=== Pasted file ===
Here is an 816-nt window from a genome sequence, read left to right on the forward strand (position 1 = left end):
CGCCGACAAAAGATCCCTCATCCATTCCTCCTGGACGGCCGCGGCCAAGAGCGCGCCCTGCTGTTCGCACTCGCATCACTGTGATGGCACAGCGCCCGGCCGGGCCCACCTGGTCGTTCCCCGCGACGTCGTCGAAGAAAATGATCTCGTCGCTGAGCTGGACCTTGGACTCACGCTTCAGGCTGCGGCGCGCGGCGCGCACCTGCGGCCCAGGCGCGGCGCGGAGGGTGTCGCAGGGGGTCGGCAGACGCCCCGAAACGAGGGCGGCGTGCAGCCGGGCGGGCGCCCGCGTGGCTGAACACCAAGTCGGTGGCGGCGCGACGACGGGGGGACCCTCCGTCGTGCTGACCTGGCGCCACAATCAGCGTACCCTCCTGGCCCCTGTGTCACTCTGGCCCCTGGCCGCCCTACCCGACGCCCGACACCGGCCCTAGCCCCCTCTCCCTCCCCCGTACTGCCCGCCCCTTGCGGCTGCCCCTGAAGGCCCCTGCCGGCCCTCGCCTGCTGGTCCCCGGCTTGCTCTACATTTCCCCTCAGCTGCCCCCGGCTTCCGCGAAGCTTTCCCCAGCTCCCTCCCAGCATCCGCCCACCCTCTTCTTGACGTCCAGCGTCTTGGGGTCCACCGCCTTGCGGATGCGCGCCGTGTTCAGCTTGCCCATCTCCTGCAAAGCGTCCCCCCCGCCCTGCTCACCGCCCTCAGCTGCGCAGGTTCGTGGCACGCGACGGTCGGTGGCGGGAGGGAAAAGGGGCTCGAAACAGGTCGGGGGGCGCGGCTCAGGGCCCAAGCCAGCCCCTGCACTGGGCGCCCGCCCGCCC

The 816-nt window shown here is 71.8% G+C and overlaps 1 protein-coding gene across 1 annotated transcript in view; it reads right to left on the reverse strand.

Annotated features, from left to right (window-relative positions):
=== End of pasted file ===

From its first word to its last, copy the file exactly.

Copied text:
Here is an 816-nt window from a genome sequence, read left to right on the forward strand (position 1 = left end):
CGCCGACAAAAGATCCCTCATCCATTCCTCCTGGACGGCCGCGGCCAAGAGCGCGCCCTGCTGTTCGCACTCGCATCACTGTGATGGCACAGCGCCCGGCCGGGCCCACCTGGTCGTTCCCCGCGACGTCGTCGAAGAAAATGATCTCGTCGCTGAGCTGGACCTTGGACTCACGCTTCAGGCTGCGGCGCGCGGCGCGCACCTGCGGCCCAGGCGCGGCGCGGAGGGTGTCGCAGGGGGTCGGCAGACGCCCCGAAACGAGGGCGGCGTGCAGCCGGGCGGGCGCCCGCGTGGCTGAACACCAAGTCGGTGGCGGCGCGACGACGGGGGGACCCTCCGTCGTGCTGACCTGGCGCCACAATCAGCGTACCCTCCTGGCCCCTGTGTCACTCTGGCCCCTGGCCGCCCTACCCGACGCCCGACACCGGCCCTAGCCCCCTCTCCCTCCCCCGTACTGCCCGCCCCTTGCGGCTGCCCCTGAAGGCCCCTGCCGGCCCTCGCCTGCTGGTCCCCGGCTTGCTCTACATTTCCCCTCAGCTGCCCCCGGCTTCCGCGAAGCTTTCCCCAGCTCCCTCCCAGCATCCGCCCACCCTCTTCTTGACGTCCAGCGTCTTGGGGTCCACCGCCTTGCGGATGCGCGCCGTGTTCAGCTTGCCCATCTCCTGCAAAGCGTCCCCCCCGCCCTGCTCACCGCCCTCAGCTGCGCAGGTTCGTGGCACGCGACGGTCGGTGGCGGGAGGGAAAAGGGGCTCGAAACAGGTCGGGGGGCGCGGCTCAGGGCCCAAGCCAGCCCCTGCACTGGGCGCCCGCCCGCCC

The 816-nt window shown here is 71.8% G+C and overlaps 1 protein-coding gene across 1 annotated transcript in view; it reads right to left on the reverse strand.

Annotated features, from left to right (window-relative positions):